I live in a lefty bubble. I can (literally) only imagine how terrible right leaning social media is, but I don't personally experience it. I don't mean it politically so much as culturally: I am of the left, and I'm so tired of and saddened by watching people I care about celebrate traumatizing themselves as a moral imperative.

I understand. It's tough. On the one hand I don't want to stick my head in the sand and disconnect from what's happening in the world, but I also need to consider my mental health. I really hope we can ratchet back the insanity some after the election.

It's not sticking the head in the sand. As mentioned above the info has to be actionable to be useful.

Endless discussing in circles with persons of different opinion in your peer group is a waste of energy. Either they come to similar, or at least less controversial opinions as time passes, because of their own experience(es), or they don't. If they, or in reverse you in their position just agree to be left alone, nothing is won.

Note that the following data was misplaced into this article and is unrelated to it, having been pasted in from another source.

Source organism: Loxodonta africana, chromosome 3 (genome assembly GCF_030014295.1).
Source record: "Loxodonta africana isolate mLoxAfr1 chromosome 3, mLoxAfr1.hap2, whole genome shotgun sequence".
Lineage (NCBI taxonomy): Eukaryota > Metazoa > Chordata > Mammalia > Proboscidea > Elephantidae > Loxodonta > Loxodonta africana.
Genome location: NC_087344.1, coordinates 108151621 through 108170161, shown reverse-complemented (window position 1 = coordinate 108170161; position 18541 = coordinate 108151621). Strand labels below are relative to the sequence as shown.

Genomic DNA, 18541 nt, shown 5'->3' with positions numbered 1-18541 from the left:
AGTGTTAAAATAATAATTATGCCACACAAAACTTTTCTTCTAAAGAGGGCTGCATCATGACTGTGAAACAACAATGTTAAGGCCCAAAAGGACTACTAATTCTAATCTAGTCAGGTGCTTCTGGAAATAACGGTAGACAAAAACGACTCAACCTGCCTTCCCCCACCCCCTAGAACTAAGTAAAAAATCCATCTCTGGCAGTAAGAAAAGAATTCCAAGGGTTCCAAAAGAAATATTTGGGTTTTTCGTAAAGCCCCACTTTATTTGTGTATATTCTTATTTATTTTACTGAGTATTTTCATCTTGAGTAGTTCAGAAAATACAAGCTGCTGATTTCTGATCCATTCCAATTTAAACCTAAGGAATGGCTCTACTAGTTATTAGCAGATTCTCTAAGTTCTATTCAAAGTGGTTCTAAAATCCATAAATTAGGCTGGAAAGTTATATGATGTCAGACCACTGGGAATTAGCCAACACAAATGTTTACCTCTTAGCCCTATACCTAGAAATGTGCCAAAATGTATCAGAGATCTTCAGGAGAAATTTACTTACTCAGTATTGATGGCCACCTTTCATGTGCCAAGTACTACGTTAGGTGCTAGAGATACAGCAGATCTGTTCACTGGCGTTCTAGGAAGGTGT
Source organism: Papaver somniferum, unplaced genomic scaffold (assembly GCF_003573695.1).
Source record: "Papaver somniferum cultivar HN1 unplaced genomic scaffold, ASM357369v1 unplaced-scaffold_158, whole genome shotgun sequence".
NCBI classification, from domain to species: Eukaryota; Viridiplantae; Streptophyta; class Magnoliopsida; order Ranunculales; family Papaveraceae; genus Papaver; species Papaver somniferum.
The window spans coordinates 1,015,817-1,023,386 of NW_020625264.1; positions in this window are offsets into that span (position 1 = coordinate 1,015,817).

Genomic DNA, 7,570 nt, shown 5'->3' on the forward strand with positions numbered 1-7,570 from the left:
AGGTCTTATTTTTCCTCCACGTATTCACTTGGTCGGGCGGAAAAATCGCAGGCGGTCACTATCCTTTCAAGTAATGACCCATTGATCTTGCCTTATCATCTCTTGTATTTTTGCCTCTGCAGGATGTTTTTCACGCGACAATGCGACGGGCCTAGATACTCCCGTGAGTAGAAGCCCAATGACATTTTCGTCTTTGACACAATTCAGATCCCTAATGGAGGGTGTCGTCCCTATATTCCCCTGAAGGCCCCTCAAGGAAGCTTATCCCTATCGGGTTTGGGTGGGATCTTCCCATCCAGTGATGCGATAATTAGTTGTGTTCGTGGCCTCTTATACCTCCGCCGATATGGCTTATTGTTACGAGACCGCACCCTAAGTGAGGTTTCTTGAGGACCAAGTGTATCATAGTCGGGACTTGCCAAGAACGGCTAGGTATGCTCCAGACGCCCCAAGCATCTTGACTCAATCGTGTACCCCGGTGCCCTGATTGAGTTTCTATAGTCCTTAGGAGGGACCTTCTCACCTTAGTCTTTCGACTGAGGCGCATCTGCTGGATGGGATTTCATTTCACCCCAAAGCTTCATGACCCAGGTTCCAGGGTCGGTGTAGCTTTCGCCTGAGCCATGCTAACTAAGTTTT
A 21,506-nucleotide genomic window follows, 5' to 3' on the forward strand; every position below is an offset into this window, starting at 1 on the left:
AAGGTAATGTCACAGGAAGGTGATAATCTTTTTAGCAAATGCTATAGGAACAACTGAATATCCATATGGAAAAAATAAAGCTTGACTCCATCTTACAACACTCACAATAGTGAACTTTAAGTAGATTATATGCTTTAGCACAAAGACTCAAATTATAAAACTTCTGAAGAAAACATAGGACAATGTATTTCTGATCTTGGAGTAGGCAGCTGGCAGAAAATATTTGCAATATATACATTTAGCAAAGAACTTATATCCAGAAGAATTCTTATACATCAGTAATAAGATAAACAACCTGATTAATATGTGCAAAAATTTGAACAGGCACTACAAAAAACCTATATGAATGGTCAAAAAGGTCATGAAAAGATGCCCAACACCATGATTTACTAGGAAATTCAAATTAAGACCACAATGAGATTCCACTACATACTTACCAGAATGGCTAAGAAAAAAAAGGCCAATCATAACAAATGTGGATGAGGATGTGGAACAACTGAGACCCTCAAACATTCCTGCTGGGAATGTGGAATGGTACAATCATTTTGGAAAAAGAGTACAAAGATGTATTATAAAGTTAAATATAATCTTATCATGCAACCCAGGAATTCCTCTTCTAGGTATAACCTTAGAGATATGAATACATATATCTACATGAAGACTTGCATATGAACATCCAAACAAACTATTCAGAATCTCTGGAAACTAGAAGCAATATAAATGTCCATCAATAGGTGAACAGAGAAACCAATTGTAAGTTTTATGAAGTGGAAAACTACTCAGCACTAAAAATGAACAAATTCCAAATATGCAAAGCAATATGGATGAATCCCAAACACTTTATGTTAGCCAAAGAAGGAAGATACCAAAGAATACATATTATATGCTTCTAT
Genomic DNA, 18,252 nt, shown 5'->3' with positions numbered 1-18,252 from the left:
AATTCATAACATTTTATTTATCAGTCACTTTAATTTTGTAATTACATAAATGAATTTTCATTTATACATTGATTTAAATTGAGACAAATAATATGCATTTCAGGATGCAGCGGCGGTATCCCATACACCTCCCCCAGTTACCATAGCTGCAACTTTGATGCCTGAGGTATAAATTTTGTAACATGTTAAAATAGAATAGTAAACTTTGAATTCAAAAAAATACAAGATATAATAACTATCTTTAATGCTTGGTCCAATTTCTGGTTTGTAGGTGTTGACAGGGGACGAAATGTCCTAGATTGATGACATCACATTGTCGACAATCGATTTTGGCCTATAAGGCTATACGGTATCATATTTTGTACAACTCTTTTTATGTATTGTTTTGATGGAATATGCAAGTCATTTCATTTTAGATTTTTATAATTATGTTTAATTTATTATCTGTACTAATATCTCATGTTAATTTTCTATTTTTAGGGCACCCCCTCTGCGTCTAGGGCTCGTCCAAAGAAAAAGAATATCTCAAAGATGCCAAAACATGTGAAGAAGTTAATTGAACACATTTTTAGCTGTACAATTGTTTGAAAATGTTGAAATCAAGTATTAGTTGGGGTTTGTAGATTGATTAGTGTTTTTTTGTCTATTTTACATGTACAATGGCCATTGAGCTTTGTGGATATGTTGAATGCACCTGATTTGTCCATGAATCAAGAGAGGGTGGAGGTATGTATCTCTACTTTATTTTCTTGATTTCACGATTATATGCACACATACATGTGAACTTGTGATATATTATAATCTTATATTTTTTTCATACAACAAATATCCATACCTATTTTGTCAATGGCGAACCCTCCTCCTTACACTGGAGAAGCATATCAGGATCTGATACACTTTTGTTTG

If you took out the person behind it all and just presented this at face value I do often wonder how differently these views would be perceived.

I love RMS, his steadfast dogged persistence in the face of overwhelming adversity that is stronger every year is actually quite inspiring.

Really hope the next generation standing on the shoulders of giants can properly articulate these issues far better though. For regular everyday people it's hard to impart and make anyone understand why software freedom is so incredibly important in functioning modern societies.

Maybe I'm an over-optimist but I think we'll get there one day.

> What’s bad about: Airbnb | Amazon | Amtrack | ... | Facebook | ... | Intel | ... | Paid toilets | ... | Wendy’s | ... |

This has always been RMS’s problem: He’s obviously an intelligent guy and has lots of interesting thoughts, but the way he presents them makes him come across as a deranged fool.